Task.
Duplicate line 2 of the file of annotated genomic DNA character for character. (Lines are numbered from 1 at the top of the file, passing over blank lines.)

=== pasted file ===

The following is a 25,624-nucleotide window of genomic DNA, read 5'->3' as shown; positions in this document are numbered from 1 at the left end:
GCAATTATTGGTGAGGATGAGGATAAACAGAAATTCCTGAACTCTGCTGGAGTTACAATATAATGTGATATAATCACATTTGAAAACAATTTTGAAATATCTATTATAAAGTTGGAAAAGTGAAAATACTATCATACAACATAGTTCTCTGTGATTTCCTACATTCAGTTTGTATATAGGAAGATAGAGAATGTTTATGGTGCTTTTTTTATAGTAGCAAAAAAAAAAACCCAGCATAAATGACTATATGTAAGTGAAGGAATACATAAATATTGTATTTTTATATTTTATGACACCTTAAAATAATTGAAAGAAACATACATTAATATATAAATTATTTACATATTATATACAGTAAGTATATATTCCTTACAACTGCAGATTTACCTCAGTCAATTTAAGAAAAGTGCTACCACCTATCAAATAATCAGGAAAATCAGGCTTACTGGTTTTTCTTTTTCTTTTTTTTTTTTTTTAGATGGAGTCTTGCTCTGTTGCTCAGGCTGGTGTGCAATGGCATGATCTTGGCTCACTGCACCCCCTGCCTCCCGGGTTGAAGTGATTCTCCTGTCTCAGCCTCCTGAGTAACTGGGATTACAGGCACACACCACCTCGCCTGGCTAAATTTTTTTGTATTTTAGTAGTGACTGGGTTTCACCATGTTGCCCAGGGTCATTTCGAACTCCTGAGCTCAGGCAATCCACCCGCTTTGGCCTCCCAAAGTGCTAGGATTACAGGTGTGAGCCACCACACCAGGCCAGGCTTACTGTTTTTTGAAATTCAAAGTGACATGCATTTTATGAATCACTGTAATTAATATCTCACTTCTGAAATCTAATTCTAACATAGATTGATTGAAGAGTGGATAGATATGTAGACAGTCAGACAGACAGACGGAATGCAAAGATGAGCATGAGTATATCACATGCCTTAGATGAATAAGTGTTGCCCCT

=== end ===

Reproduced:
GCAATTATTGGTGAGGATGAGGATAAACAGAAATTCCTGAACTCTGCTGGAGTTACAATATAATGTGATATAATCACATTTGAAAACAATTTTGAAATATCTATTATAAAGTTGGAAAAGTGAAAATACTATCATACAACATAGTTCTCTGTGATTTCCTACATTCAGTTTGTATATAGGAAGATAGAGAATGTTTATGGTGCTTTTTTTATAGTAGCAAAAAAAAAAACCCAGCATAAATGACTATATGTAAGTGAAGGAATACATAAATATTGTATTTTTATATTTTATGACACCTTAAAATAATTGAAAGAAACATACATTAATATATAAATTATTTACATATTATATACAGTAAGTATATATTCCTTACAACTGCAGATTTACCTCAGTCAATTTAAGAAAAGTGCTACCACCTATCAAATAATCAGGAAAATCAGGCTTACTGGTTTTTCTTTTTCTTTTTTTTTTTTTTTAGATGGAGTCTTGCTCTGTTGCTCAGGCTGGTGTGCAATGGCATGATCTTGGCTCACTGCACCCCCTGCCTCCCGGGTTGAAGTGATTCTCCTGTCTCAGCCTCCTGAGTAACTGGGATTACAGGCACACACCACCTCGCCTGGCTAAATTTTTTTGTATTTTAGTAGTGACTGGGTTTCACCATGTTGCCCAGGGTCATTTCGAACTCCTGAGCTCAGGCAATCCACCCGCTTTGGCCTCCCAAAGTGCTAGGATTACAGGTGTGAGCCACCACACCAGGCCAGGCTTACTGTTTTTTGAAATTCAAAGTGACATGCATTTTATGAATCACTGTAATTAATATCTCACTTCTGAAATCTAATTCTAACATAGATTGATTGAAGAGTGGATAGATATGTAGACAGTCAGACAGACAGACGGAATGCAAAGATGAGCATGAGTATATCACATGCCTTAGATGAATAAGTGTTGCCCCT